At the top of the list is a little bit of a no brainer. Monzo has become a well known challenger bank because of the way that they simplify your finances, using a really friendly way to display your recent expenditure, notifications for things that are yet to happen, like bills and your salary, as well as intelligent change jars that let you round up your payments and gradually save the difference.
It’s hard to fault Monzo, especially considering that they know they’re not perfect – they’re really good at fessing up when they’ve made a mistake and putting it right for everyone to see.
Plus they have a really bright, happy coloured card. Which is nice.
Yolt is a little bit different in that it’s not a bank per se, but more a better way of keeping an eye of wherever your money is using open banking. You can see your current account, savings, credit cards, pensions and investments all together in one place.
What’s nice is the way you can set goals, with the app helping you to save and keep a detailed track of wherever your money is going, using things like smart deals on bills and with brands where you spend most of your money.
Last on our list is something a little bit different. It won’t show you your balance or login, unless you ask it nicely, and will happily give you grief if you start to get a bit cocky…
Cleo is an alternative take for providing an intelligent interface for your money, for people who just hate logging into a list of the stuff they probably shouldn’t have spent their money on. It’s purely a chat bot for your cash, but the beauty of the app is in its simplicity.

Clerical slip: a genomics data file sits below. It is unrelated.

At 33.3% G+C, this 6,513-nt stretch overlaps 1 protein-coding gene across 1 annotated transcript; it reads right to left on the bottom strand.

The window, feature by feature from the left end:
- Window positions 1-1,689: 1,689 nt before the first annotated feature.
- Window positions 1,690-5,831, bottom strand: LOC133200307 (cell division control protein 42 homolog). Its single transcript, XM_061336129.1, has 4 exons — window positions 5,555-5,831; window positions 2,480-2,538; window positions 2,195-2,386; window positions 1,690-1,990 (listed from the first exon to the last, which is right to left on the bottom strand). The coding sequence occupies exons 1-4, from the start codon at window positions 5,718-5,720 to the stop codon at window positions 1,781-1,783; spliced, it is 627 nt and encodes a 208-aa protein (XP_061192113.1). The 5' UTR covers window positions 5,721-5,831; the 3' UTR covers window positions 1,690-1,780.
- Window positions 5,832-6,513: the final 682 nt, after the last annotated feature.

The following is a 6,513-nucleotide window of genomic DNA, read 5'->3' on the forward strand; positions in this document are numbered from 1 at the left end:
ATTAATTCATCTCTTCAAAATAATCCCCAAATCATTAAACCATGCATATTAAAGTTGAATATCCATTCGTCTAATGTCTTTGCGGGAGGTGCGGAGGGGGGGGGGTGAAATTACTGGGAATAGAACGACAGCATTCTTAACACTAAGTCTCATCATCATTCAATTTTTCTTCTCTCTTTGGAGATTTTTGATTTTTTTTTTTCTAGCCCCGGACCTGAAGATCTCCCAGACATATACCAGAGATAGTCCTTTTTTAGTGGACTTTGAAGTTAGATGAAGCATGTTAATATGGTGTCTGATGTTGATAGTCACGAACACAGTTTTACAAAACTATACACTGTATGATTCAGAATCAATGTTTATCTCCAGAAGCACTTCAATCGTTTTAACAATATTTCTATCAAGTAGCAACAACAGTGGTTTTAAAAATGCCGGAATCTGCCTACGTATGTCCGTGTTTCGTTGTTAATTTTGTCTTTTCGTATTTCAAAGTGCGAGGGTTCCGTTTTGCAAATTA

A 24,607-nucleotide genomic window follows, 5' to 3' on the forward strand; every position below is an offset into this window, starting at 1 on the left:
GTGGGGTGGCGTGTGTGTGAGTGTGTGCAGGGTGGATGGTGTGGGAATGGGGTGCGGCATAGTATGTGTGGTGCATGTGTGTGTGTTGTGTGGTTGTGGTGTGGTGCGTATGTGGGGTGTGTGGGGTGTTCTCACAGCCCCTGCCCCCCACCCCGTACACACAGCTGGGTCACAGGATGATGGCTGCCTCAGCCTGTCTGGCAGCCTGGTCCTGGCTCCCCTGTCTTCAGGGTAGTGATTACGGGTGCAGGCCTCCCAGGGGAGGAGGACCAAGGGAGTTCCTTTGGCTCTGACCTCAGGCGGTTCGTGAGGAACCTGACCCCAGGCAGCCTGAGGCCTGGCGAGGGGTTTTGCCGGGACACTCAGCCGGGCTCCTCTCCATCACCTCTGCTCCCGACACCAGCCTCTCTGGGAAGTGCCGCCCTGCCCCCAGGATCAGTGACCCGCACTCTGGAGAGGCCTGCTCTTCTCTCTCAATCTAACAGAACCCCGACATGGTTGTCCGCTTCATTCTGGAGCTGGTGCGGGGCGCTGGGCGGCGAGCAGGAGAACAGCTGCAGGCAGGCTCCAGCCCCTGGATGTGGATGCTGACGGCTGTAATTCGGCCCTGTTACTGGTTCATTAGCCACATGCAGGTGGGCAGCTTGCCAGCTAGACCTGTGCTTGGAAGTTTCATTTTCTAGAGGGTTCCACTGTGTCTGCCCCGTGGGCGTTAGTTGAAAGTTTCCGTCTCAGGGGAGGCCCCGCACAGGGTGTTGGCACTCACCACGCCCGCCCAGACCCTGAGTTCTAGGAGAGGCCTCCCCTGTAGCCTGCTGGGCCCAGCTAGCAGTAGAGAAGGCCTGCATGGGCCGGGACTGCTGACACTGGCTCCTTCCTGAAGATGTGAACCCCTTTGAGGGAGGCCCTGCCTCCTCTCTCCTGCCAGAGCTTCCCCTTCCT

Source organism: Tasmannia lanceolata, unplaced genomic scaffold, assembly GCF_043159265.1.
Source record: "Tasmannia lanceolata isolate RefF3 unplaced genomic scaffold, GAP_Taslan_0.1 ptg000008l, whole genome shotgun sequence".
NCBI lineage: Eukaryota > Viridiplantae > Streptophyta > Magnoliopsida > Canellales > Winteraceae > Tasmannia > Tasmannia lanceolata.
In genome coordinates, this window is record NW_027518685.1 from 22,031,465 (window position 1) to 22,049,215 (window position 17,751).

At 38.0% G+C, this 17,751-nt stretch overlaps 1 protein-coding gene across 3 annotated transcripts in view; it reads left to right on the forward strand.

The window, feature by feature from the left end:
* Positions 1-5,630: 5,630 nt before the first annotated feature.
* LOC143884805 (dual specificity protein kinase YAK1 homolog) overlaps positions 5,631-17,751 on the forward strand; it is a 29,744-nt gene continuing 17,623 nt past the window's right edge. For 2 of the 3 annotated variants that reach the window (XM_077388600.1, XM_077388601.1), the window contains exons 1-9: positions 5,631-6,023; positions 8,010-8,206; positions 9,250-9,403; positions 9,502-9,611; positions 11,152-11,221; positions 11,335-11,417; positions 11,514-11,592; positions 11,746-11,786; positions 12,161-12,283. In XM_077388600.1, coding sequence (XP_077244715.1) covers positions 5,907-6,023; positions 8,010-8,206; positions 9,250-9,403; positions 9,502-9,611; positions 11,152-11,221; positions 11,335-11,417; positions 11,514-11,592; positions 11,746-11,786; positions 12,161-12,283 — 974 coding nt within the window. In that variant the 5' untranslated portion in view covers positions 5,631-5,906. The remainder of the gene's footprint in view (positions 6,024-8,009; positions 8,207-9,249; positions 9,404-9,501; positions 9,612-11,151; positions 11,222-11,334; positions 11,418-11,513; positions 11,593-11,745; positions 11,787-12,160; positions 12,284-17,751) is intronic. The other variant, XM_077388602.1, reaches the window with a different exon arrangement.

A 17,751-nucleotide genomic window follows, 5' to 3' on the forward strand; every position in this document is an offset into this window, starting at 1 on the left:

While Cleo does all the rest of the stuff you’d expect an open banking dashboard to do, like personalised budgets, spending breakdowns, budgeting tips, and help with the bills, it does it through understanding the things you’re asking it and responding to you appropriately – which, actually, can be quite hard for a lot of banks, even when you’re talking to a human in the first place.
So, what about the older, more mature banks?
We spoke to Steve Thomas from HSBC to understand how they differ and the challenges that they face.
“I actually think one of the biggest challenges that large organisations have – and it’s the same in every sector, not just banking – is, as as your industry is disrupted, as new experiences come out, to be able to keep pace you have to change how you’re thinking,” Steve explained, “and I think the larger you are, the harder it is to change how your collective corporation thinks.”